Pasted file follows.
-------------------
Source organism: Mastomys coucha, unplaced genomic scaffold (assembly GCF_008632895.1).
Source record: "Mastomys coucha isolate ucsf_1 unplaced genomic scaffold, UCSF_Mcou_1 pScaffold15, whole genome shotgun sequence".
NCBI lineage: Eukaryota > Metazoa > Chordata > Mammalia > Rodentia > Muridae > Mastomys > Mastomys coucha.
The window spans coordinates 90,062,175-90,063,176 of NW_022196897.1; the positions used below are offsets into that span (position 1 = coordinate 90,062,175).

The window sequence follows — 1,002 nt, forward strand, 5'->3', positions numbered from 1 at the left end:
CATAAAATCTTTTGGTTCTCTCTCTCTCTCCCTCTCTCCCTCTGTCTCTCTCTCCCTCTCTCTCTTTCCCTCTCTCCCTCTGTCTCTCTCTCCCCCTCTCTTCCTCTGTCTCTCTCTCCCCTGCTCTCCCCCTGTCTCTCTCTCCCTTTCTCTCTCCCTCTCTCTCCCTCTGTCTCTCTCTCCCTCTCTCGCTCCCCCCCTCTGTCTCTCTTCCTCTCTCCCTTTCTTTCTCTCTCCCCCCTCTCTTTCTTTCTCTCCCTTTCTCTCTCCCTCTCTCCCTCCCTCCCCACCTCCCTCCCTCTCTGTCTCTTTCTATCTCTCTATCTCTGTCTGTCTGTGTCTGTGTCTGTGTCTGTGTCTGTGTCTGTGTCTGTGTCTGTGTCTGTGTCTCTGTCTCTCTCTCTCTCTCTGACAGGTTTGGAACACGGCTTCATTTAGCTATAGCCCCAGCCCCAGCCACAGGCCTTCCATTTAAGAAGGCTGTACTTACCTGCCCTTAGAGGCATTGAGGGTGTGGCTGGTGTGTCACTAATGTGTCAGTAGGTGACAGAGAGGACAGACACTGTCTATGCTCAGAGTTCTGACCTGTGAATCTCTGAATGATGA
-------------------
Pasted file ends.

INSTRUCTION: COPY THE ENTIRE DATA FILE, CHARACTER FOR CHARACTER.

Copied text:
Source organism: Mastomys coucha, unplaced genomic scaffold (assembly GCF_008632895.1).
Source record: "Mastomys coucha isolate ucsf_1 unplaced genomic scaffold, UCSF_Mcou_1 pScaffold15, whole genome shotgun sequence".
NCBI lineage: Eukaryota > Metazoa > Chordata > Mammalia > Rodentia > Muridae > Mastomys > Mastomys coucha.
The window spans coordinates 90,062,175-90,063,176 of NW_022196897.1; the positions used below are offsets into that span (position 1 = coordinate 90,062,175).

The window sequence follows — 1,002 nt, forward strand, 5'->3', positions numbered from 1 at the left end:
CATAAAATCTTTTGGTTCTCTCTCTCTCTCCCTCTCTCCCTCTGTCTCTCTCTCCCTCTCTCTCTTTCCCTCTCTCCCTCTGTCTCTCTCTCCCCCTCTCTTCCTCTGTCTCTCTCTCCCCTGCTCTCCCCCTGTCTCTCTCTCCCTTTCTCTCTCCCTCTCTCTCCCTCTGTCTCTCTCTCCCTCTCTCGCTCCCCCCCTCTGTCTCTCTTCCTCTCTCCCTTTCTTTCTCTCTCCCCCCTCTCTTTCTTTCTCTCCCTTTCTCTCTCCCTCTCTCCCTCCCTCCCCACCTCCCTCCCTCTCTGTCTCTTTCTATCTCTCTATCTCTGTCTGTCTGTGTCTGTGTCTGTGTCTGTGTCTGTGTCTGTGTCTGTGTCTGTGTCTGTGTCTCTGTCTCTCTCTCTCTCTCTGACAGGTTTGGAACACGGCTTCATTTAGCTATAGCCCCAGCCCCAGCCACAGGCCTTCCATTTAAGAAGGCTGTACTTACCTGCCCTTAGAGGCATTGAGGGTGTGGCTGGTGTGTCACTAATGTGTCAGTAGGTGACAGAGAGGACAGACACTGTCTATGCTCAGAGTTCTGACCTGTGAATCTCTGAATGATGA